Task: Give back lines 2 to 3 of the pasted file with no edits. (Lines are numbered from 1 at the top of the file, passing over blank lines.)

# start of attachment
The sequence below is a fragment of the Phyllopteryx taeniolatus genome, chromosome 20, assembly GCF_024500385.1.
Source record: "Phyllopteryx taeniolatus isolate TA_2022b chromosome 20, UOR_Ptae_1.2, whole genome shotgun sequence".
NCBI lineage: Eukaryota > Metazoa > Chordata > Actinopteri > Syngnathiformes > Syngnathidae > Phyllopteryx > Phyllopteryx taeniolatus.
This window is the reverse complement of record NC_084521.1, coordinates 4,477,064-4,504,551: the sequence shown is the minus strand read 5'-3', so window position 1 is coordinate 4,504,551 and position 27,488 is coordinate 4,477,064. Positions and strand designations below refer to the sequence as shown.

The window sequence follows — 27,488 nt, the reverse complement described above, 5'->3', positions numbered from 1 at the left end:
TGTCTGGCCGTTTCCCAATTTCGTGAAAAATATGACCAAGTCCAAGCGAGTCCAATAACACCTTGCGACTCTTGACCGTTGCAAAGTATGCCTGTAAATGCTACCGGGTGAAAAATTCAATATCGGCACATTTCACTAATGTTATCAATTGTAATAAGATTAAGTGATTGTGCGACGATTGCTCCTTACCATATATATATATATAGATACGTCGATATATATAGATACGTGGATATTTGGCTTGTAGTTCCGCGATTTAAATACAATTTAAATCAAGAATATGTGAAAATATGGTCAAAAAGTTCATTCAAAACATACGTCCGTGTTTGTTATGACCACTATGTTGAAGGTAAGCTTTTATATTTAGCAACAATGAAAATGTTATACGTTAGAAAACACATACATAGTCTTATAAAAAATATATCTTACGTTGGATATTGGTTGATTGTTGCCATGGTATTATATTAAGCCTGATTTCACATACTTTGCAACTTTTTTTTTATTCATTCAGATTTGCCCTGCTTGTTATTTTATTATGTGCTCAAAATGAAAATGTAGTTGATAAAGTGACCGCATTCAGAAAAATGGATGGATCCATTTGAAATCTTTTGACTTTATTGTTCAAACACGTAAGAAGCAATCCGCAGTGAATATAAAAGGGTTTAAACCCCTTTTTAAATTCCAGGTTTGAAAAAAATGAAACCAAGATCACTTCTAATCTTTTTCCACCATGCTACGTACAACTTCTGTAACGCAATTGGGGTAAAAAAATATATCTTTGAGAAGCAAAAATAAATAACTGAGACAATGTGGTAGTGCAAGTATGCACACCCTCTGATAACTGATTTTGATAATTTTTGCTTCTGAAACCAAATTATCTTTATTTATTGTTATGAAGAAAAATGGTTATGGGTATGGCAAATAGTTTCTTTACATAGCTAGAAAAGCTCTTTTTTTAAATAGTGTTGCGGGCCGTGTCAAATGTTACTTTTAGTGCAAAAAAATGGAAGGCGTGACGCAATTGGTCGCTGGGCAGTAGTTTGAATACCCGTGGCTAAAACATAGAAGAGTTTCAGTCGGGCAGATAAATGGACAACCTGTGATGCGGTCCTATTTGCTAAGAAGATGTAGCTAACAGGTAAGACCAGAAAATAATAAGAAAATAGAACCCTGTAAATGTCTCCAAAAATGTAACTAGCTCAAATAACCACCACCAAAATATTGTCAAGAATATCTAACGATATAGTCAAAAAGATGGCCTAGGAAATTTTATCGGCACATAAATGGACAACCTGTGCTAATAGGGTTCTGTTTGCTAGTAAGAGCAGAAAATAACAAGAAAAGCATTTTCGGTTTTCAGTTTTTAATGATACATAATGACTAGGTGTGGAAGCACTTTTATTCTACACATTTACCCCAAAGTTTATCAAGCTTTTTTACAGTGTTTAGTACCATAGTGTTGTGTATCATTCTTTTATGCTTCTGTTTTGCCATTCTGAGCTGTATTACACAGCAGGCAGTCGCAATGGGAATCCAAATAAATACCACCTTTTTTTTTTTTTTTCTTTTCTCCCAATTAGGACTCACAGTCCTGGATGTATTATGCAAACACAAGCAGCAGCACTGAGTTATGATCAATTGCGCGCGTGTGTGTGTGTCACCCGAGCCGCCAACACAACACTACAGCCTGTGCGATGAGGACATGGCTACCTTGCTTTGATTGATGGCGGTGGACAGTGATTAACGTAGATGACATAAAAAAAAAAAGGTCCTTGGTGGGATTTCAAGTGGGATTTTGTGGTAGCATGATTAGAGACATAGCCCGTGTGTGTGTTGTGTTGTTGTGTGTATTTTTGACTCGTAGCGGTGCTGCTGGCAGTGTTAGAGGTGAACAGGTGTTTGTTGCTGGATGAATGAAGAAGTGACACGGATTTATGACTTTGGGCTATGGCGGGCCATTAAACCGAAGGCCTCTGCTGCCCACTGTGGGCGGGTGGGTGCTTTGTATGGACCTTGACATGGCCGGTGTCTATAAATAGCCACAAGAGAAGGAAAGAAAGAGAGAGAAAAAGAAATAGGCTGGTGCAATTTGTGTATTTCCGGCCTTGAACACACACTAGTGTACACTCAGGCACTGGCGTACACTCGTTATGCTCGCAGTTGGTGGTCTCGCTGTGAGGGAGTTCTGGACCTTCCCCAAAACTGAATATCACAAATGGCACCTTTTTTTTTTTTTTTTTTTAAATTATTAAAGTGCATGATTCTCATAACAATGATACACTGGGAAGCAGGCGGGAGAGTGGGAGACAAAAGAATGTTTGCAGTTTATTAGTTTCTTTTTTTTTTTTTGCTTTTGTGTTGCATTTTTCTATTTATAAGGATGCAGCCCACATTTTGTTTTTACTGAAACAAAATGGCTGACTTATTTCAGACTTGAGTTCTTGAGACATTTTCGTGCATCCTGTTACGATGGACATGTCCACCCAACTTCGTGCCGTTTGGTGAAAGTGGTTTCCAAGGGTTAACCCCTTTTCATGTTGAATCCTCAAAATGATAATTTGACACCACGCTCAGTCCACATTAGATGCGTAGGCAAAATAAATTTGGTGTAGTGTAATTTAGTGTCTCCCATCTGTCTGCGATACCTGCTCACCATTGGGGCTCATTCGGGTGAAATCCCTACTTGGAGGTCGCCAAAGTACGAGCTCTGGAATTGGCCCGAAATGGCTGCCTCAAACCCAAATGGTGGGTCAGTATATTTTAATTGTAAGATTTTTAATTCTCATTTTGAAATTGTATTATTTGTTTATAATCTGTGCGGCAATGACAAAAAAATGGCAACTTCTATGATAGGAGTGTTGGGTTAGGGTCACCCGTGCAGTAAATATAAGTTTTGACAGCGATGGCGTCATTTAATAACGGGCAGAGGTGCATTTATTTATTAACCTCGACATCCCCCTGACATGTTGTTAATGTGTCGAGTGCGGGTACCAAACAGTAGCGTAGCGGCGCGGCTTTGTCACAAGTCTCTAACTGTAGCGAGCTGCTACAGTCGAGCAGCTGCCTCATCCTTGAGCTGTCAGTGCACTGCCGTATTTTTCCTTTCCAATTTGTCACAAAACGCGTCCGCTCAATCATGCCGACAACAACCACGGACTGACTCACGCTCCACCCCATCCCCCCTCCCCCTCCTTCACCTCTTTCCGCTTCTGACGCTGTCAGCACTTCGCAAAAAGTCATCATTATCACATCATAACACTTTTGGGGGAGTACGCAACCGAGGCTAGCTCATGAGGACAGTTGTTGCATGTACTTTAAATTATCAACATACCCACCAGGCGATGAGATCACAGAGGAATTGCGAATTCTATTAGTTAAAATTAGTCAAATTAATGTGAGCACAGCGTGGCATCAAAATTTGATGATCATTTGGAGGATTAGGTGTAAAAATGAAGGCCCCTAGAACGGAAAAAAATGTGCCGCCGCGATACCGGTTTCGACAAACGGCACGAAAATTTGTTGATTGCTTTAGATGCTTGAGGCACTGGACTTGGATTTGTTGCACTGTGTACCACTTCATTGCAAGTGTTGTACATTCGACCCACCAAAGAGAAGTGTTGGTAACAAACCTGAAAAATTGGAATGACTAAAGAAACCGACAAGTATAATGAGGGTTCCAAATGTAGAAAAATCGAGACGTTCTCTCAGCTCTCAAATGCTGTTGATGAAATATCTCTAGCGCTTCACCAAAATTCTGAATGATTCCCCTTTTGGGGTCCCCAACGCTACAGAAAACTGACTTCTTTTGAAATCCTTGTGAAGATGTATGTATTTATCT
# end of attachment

Source record: "Phyllopteryx taeniolatus isolate TA_2022b chromosome 20, UOR_Ptae_1.2, whole genome shotgun sequence".
NCBI lineage: Eukaryota > Metazoa > Chordata > Actinopteri > Syngnathiformes > Syngnathidae > Phyllopteryx > Phyllopteryx taeniolatus.